Sunday, July 3, 2011

Weekend Music Roundup

This was a week of listening to mostly new music, which as regular readers know has been something that hasn't happened all that much of late. Some of these albums are things I'd been looking forward to, but a few of them were things which I didn't even know were out, but would have been anticipating them had I known. That said, there were still a few older albums that made it into the rotation and I decided to review those at the end as well. Hope you all find some good tunes to listen to on this long holiday weekend. Enjoy.

Moonface - Organ Music (Not Vibraphone Like I'd Hoped): This falls into the category of albums I had no idea were coming out. Moonface is basically just a Spencer Krug solo project (Wolf Parade, Sunset Rubdown, Frog Eyes). The EP put out under the Moonface name was one of my favorite EPs of last year. It was just one 20-minute song, but it was fantastic. This is a full album of five songs, all over 7-minutes long, which keeps the feel of the EP. These are definitely story songs, told in Spencer's wonderful Neil Young-esque howl and experimental instrumentation. Of all Spencer's other projects, the Moonface tracks remind me most of early Sunset Rubdown in structure, but with later day Wolf Parade soundscapes. The combination is excellent, like most everything he does.

Low - C'mon & C'mon (Acoustic): Another album, though it came out in April, that I kind of missed. I've been a fan of this Minnesota slowcore band ever since I heard their version of "Down by the River" with the Dirty Three in my friend's apartment in Queens, circa 2001. Their blend of indie spiritual songs played sometimes at a such a slow pace that you feel the tension between notes is addictive. This is one of their best albums in a few years, and the bonus acoustic EP, with versions of half the songs included, makes it spectacular. "Witches" is one of the best songs they've ever done in my opinion. Great stuff this. Great stuff.

Manchester Orchestra - Simple Math: The fourth full length album from the Atlanta indie band doesn't stray too far from 2009's Mean Everything to Nothing. As usual, Andy Hull's voice is the center that holds their albums together. There's definitely and Elephant 6 influence on this band's sound, though these days it's matured into a more radio friendly structure. That's kind of the one problem I have with this album is that at times it feels too safe and too safe often sounds bland. When this band takes risks, they are at their best. That said, the title track "Simple Math" is most likely their best song to date and I highly recommend checking out the video.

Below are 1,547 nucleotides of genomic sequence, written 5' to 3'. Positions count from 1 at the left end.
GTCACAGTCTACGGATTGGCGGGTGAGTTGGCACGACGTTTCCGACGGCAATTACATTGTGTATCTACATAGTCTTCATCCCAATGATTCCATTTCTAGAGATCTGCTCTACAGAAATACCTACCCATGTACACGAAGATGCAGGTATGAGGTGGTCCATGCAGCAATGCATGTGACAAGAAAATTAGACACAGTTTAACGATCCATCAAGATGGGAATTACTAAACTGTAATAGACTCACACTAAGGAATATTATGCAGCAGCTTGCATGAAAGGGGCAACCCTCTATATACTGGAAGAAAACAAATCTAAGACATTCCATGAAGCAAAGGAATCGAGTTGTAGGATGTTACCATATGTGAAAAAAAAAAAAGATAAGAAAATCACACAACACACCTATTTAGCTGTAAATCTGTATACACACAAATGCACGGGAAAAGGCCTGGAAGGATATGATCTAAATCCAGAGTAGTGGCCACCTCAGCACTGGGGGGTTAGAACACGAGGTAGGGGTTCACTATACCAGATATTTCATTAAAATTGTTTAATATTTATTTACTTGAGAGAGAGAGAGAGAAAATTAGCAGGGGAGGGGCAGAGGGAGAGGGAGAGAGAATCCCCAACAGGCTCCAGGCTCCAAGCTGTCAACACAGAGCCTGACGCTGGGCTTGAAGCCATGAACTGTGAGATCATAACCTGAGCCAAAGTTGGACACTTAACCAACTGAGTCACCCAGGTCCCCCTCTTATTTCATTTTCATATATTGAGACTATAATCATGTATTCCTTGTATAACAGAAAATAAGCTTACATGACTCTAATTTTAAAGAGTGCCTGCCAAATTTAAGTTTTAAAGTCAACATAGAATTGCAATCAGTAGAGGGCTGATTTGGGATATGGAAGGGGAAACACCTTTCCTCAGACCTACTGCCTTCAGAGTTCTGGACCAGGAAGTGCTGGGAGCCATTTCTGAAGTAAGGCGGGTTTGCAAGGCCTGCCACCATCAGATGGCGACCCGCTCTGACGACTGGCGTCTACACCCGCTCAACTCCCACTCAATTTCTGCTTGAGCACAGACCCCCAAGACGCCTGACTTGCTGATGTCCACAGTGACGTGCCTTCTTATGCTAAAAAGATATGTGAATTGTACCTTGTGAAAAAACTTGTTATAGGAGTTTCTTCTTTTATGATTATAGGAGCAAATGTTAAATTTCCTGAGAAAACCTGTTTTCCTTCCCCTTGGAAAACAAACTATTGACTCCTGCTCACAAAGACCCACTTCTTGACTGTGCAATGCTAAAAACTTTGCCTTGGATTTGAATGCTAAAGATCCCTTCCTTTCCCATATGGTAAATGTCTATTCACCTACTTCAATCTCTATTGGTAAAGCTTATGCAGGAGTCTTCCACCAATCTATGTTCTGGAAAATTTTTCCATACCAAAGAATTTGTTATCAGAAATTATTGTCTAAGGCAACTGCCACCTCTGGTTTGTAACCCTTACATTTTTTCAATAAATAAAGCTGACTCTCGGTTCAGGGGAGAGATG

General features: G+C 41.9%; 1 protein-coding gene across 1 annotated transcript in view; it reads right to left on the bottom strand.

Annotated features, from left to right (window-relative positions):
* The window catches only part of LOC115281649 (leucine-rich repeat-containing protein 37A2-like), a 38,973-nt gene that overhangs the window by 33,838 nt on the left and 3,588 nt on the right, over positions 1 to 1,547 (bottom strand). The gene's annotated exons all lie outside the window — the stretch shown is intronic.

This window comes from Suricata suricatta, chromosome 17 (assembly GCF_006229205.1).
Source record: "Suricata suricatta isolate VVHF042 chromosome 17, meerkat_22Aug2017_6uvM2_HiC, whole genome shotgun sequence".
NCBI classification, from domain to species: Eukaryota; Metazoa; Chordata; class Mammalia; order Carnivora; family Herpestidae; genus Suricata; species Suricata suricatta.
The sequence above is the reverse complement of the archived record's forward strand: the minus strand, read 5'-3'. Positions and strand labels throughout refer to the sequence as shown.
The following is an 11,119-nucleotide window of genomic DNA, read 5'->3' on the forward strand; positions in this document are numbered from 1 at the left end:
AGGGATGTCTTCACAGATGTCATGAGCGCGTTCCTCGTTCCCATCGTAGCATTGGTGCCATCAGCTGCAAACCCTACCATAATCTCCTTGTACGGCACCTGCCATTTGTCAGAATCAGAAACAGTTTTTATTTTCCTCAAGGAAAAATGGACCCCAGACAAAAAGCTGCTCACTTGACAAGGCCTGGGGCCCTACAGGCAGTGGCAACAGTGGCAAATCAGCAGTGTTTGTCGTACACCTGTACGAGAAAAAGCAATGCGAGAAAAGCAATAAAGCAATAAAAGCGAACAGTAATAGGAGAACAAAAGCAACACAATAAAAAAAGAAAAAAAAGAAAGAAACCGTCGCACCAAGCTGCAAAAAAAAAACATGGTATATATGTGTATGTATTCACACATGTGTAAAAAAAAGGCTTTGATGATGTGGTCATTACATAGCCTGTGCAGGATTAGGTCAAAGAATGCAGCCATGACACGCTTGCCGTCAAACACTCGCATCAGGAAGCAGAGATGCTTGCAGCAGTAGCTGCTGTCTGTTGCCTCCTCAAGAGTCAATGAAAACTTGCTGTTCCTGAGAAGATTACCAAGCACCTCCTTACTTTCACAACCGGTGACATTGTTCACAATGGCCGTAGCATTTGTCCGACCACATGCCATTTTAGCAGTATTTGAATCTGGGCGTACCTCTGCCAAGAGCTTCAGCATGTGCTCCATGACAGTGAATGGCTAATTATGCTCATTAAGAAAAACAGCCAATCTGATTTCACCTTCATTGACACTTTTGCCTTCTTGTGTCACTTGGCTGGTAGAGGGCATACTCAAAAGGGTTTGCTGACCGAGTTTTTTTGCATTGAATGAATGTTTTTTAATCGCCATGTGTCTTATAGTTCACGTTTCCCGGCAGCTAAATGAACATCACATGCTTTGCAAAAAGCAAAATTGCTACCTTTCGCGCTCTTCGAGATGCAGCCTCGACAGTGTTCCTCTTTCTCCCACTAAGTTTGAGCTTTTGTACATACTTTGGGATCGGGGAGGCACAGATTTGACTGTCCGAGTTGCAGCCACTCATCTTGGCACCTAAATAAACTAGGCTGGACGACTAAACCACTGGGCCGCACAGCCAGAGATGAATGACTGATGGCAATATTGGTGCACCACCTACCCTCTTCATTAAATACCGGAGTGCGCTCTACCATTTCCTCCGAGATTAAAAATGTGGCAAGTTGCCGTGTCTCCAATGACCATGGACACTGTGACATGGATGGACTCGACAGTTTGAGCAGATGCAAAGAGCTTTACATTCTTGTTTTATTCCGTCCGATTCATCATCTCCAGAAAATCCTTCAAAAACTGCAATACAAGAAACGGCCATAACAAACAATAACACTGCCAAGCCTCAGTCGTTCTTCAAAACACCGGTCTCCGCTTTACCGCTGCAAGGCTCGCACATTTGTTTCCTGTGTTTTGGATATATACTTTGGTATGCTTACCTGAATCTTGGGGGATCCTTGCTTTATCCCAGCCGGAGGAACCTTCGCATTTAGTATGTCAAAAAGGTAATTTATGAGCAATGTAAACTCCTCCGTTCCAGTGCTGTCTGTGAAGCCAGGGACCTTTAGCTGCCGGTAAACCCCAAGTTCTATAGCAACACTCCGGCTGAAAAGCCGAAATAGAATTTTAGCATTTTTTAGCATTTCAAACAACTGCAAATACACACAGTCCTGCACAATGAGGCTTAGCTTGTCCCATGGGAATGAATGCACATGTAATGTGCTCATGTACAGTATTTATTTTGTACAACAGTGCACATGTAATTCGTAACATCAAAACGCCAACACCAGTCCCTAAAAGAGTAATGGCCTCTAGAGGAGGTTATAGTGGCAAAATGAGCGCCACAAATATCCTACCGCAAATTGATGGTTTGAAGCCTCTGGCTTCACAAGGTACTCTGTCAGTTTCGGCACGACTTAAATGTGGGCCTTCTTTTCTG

The View - Cutting Corners EP: It's nice to see that after a year or more off, The View is back in the business of releasing a lot of material. Earlier this year they released Bread & Circuses, their third album, which has grown on me with every listen. They also released a great 7" for Record Store Day. Now comes this five song EP. Two songs are off the album and another track is just a remix, but there are also two original tracks "Alone" and "Sideways" which are nice little gems that could easily have been on the album. They are quieter tracks, a sound they do very well...then again, they do all sounds very well.

Thin Lizzy - Bad Reputation: Over the past few months, I've been into the early Thin Lizzy albums dating to the period when the band was one of those on the forefront of transforming the hard blues genre into the hard rock genre. This album dates from 1977, a few albums after the band had really established their hard rock sound and radio success. At times it's a little too groovy for my taste, but then there's always the blistering guitar and an amazing sense of song structure that makes it impossible not to enjoy on some level. Not my favorite stage in their career, but a decent album nonetheless.

Black Mountain - Black Mountain: Released in 2005 (and a favorite of mine ever since), this debut is one of those type of albums that assured I would listen to every album the band would make in the future. There's a heaviness that runs through the undercurrent, giving it a Black Sabbath weight, but it's not a metal album at all. There's too much of a stoner pulse bringing it back to an indie sound. Easily one of my favorite albums of the last decade and one I've been listening to a lot over the past few weeks. "Don't Run Our Hearts Around," "Druganaut" and "Set Us Free" are phenom. If you don't know this album and you like rock music, then you need to get it, pronto.
Built to Spill - There's Nothing Wrong With Love: I have a habit of listening to entire catalogs of bands soon after I discover that I enjoy them. This was the case with Built to Spill. After ignoring them through the late '90s, I was listening to their Live album (in the same friend's Queens apartment, possibly on the same day in 2001) and once again it was a Neil Young cover that helped me see the light. Over the next year or so, I explored their other albums, which back then meant buying them. This is their second album and probably the one that got the least attention from me back then as it isn't quite as remarkable as Perfect From Now On or Keep It Like a Secret. But I've been listening to it this week and being long removed from those other albums, I could finally appreciate it for what it is. They're still developing their sound, and often feel a little more like a Guided By Voices spin-off band than their later fully realized indie pop greatness, but that's still quite alright with me. "Cars" is my favorite track on here.

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